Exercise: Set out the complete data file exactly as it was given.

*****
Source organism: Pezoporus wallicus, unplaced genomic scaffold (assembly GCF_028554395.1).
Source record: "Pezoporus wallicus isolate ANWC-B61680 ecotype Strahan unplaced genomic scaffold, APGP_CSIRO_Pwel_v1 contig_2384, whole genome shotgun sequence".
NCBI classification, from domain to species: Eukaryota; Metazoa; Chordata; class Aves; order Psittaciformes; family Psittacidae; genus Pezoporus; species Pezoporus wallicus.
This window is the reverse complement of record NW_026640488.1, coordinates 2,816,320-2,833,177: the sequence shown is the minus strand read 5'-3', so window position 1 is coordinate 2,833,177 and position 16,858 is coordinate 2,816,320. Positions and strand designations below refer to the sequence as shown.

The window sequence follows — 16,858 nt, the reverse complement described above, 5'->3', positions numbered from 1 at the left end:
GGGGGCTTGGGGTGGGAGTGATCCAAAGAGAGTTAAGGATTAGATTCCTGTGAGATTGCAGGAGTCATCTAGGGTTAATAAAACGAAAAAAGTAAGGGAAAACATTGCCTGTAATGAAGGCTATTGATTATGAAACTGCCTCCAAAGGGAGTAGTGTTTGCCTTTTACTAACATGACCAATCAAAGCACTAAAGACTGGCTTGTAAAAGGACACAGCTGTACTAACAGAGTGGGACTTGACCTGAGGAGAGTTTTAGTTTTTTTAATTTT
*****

Source organism: Pezoporus wallicus, unplaced genomic scaffold (assembly GCF_028554395.1).
Source record: "Pezoporus wallicus isolate ANWC-B61680 ecotype Strahan unplaced genomic scaffold, APGP_CSIRO_Pwel_v1 contig_2384, whole genome shotgun sequence".
NCBI classification, from domain to species: Eukaryota; Metazoa; Chordata; class Aves; order Psittaciformes; family Psittacidae; genus Pezoporus; species Pezoporus wallicus.
This window is the reverse complement of record NW_026640488.1, coordinates 2,816,320-2,833,177: the sequence shown is the minus strand read 5'-3', so window position 1 is coordinate 2,833,177 and position 16,858 is coordinate 2,816,320. Positions and strand designations below refer to the sequence as shown.

The window sequence follows — 16,858 nt, the reverse complement described above, 5'->3', positions numbered from 1 at the left end:
GGGGGCTTGGGGTGGGAGTGATCCAAAGAGAGTTAAGGATTAGATTCCTGTGAGATTGCAGGAGTCATCTAGGGTTAATAAAACGAAAAAAGTAAGGGAAAACATTGCCTGTAATGAAGGCTATTGATTATGAAACTGCCTCCAAAGGGAGTAGTGTTTGCCTTTTACTAACATGACCAATCAAAGCACTAAAGACTGGCTTGTAAAAGGACACAGCTGTACTAACAGAGTGGGACTTGACCTGAGGAGAGTTTTAGTTTTTTTAATTTT